People want to know if I am still in the trade. Others taunted they will buy when I sell. Well good luck with that idea, because this is an investment not a trade.
One reader proposed “My prediction is when the Fed finally stops printing, gold will drop to $750 and when they start raising rates gold will drop to $500. What do you say about that?”
I answered “Your prediction seems as silly as those who knew gold would be at 2400 or even 3000 by now. No one can accurately predict such things.”
I bought with the intention of holding for a lengthy period, stating “I believe precious metal miners represent true value, but I cannot state when the market will come to the same conclusion.”
What’s changed? The answer is “nothing”. So am I selling? Of course not, and it seems silly to even ask.
Anti-gold sentiment is amazing, but sentiment alone is not a good timing factor. It can always get worse.
A Plague of Gold Bears and The ‘Tapering’ Myth
Readers may recall that in 2010 and 2011, after largely ignoring the fact that gold had been going up for more than a decade, virtually all the major mainstream banks and brokers suddenly turned bullish on gold. It was a huge warning sign as we now know with the benefit of hindsight (and as a few people suspected at the time). At the time target prices for gold were all of a sudden raised by all these worthies. Not even one of them sounded an alarm.
These days, not a day passes when they are not ganging up on gold, practically falling over each other with ever more bearish forecasts. Here is the harvest from just the past two days:
Gold to Drop Even Further as Fed Increases Real Rates: Goldman Sachs
Deutsche Bank cuts gold, silver forecast for 2013
Credit Suisse cuts gold, silver, Brent forecasts
“Paradigm shift” to send gold sliding to $1,200 an ounce: SocGen
And last but not least, what is probably the funniest headline yet delivered by all these newly minted gold bears:“UBS Says QE’s End May Render Gold ‘Obsolete’”
A major theme of these forecasts is, you guessed it, the Fed’s alleged imminent ‘QE tapering’, and/or ‘raising of real interest rates’.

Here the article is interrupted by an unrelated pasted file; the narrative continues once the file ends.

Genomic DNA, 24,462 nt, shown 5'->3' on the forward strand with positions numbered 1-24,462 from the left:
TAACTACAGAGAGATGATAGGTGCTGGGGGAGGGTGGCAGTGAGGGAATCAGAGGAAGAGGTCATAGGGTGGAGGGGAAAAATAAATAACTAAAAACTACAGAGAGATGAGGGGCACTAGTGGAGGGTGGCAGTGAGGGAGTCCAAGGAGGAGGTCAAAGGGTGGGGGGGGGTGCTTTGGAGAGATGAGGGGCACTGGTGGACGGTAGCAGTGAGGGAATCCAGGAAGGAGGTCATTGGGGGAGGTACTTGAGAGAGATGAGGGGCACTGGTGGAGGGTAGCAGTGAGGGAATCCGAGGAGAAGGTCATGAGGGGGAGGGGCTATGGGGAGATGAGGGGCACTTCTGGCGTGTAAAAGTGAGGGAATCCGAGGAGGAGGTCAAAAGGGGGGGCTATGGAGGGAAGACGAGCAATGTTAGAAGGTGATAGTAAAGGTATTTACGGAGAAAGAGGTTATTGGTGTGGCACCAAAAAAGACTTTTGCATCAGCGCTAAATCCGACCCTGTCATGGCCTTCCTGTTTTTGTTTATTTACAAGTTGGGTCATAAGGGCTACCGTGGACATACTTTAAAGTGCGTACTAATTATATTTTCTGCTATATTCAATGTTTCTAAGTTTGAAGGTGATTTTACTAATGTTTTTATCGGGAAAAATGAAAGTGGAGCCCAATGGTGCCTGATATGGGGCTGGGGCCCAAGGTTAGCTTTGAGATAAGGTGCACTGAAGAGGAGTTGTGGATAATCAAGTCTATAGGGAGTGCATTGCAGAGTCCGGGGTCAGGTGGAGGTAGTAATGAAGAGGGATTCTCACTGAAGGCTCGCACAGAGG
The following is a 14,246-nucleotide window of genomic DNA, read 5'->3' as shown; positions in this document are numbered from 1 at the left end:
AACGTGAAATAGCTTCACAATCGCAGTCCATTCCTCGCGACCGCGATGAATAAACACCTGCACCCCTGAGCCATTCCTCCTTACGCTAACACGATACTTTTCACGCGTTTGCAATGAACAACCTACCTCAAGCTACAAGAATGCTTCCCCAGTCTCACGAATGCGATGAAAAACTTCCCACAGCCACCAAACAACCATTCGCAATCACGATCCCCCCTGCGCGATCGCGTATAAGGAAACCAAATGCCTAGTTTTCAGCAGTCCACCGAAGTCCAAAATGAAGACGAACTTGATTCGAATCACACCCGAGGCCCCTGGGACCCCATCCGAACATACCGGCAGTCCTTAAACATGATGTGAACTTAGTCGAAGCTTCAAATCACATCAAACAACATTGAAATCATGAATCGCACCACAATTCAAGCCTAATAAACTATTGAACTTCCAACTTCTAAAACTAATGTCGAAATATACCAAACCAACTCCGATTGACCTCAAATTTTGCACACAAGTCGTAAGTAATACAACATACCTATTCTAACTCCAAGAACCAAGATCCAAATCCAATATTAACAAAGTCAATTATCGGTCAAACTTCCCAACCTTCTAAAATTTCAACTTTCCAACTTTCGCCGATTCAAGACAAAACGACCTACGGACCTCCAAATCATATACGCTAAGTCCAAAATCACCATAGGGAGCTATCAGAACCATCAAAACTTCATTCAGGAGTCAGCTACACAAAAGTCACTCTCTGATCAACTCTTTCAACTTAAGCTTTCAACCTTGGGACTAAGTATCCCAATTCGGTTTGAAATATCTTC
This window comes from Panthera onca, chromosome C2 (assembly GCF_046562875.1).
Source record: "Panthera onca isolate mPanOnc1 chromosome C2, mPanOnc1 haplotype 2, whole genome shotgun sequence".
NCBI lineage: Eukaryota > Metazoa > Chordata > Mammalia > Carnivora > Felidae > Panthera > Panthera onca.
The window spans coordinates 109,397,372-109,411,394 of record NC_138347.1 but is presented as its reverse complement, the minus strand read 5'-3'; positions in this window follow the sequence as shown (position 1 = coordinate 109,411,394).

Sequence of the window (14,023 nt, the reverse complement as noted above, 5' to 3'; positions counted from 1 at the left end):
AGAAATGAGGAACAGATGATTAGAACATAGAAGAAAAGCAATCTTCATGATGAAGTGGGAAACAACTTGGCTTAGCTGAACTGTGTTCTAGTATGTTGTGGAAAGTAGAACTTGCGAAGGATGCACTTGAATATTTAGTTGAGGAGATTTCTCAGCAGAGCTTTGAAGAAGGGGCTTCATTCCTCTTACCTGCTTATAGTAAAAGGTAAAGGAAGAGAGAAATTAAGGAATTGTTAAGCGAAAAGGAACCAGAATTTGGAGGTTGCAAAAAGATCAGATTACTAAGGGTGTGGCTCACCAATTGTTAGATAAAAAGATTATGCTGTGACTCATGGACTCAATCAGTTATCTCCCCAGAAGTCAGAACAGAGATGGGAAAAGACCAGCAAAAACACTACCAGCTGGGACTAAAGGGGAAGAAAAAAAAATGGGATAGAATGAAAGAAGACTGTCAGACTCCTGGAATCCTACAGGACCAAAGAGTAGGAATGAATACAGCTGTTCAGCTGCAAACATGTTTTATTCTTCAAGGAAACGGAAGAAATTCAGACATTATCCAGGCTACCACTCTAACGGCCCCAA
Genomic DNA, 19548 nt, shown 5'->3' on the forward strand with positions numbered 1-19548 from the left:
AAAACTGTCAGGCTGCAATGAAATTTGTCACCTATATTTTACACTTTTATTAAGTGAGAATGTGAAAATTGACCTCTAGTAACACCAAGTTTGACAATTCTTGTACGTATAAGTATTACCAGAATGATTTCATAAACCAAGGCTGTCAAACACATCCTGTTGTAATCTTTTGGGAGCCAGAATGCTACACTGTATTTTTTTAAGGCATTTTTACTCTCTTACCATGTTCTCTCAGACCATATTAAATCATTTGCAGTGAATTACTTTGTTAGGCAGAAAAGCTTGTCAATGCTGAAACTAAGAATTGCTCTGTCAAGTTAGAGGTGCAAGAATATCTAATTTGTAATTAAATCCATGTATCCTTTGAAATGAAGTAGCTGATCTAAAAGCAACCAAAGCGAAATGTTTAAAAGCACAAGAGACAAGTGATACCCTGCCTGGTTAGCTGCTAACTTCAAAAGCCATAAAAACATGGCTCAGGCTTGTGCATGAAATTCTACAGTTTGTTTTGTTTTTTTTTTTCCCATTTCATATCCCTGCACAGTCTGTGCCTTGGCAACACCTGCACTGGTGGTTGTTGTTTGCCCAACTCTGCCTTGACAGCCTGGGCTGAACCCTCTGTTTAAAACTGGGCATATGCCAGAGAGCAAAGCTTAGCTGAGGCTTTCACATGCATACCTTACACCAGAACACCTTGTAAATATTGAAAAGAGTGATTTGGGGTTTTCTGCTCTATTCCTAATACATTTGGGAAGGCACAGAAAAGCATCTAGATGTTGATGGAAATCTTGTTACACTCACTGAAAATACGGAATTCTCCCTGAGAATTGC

To the latter we would point out that real interest rates (nominal interest rates relative to inflation expectations) have indeed risen lately, but it was certainly not the Fed’s fault. They are rising in spite, not because of the Fed. In fact, their recent rise, which has surely sent a few ‘players’ scrambling for cash (and many imaginary bank profits into the nether reaches of money heaven), is a strong reason to suspect that monetary pumping will not only not be ‘tapered’, but may well end up being increased. But that is of course speculation and is neither here nor there. Instead, we want to point out a different error in the thought process described above.
Keep in mind by the way, that the same banks that are bearish on gold due to the ‘tapering’ mirage are bullish on stocks inter alia because ‘tapering’ is thought to be ‘still far away’. In reality, all they are doing is extrapolate recent trends, while making up ‘reasons’ for these extrapolations that are meant to make it sound as though they actually knew why markets are doing what they are doing.
It is really quite remarkable: for ten years while gold did nothing but go up, most of these these guys were largely silent. Their gold price forecasts were on average dead wrong with unwavering regularity – they kept predicting price declines. Then, as it approached its peak, they suddenly turned bullish and finally raised their price targets (again, on average). Now that it is going through the first major correction since the bull market began, its decline is accompanied by inordinate sound and fury. No other market has produced such a flurry of widely and loudly telegraphed grave dancing.
I invite you to read the rest of the article because it’s worth a closer look.
Curiously, Just as Acting Man discussed above, talking heads say the stock market is up today because the lower GDP print means the Fed will not taper bond purchases, yet tapering is bad for gold.
What’s the Real Long-Term Driver for Gold?
Most analysts are totally clueless about gold and gold markets. They cite jewelry, mining production, central bank sales, and all sorts of other irrelevant factors in their analysis.
Blumen discusses assets vs. consumption, mine supply, jewelry, marginal demand, the alleged (and nonexistent “gold deficit”), and sentiment.
Blumen does not offer much commentary on the GATA price manipulation thesis other than say it’s “plausible”. I suggest most of what GATA says is at best strongly over-hyped, including the GATA alleged “gold deficit” (a point on which Blumen agrees).
Rather than excerpt the interview, I simply suggest you read the article in entirety, save this one humorous anecdote at the end:
“People who say [gold is in a bubble]did not identify the equity bubble, did not believe that we had a housing bubble, nor have they identified the current genuine bubble, which in the bond market. But now these same people are so good at spotting bubbles that they can tell you that gold is in one. Most of them did not identify gold as something which was worth buying at the bottom, have never owned a single ounce of gold, have missed the entire move up over the last dozen years, and now that they’re completely out of the market, they smugly tell us for our own good that gold is in a bubble and we should sell.”
Unsafe At Any Price
Mike “Mish” Shedlock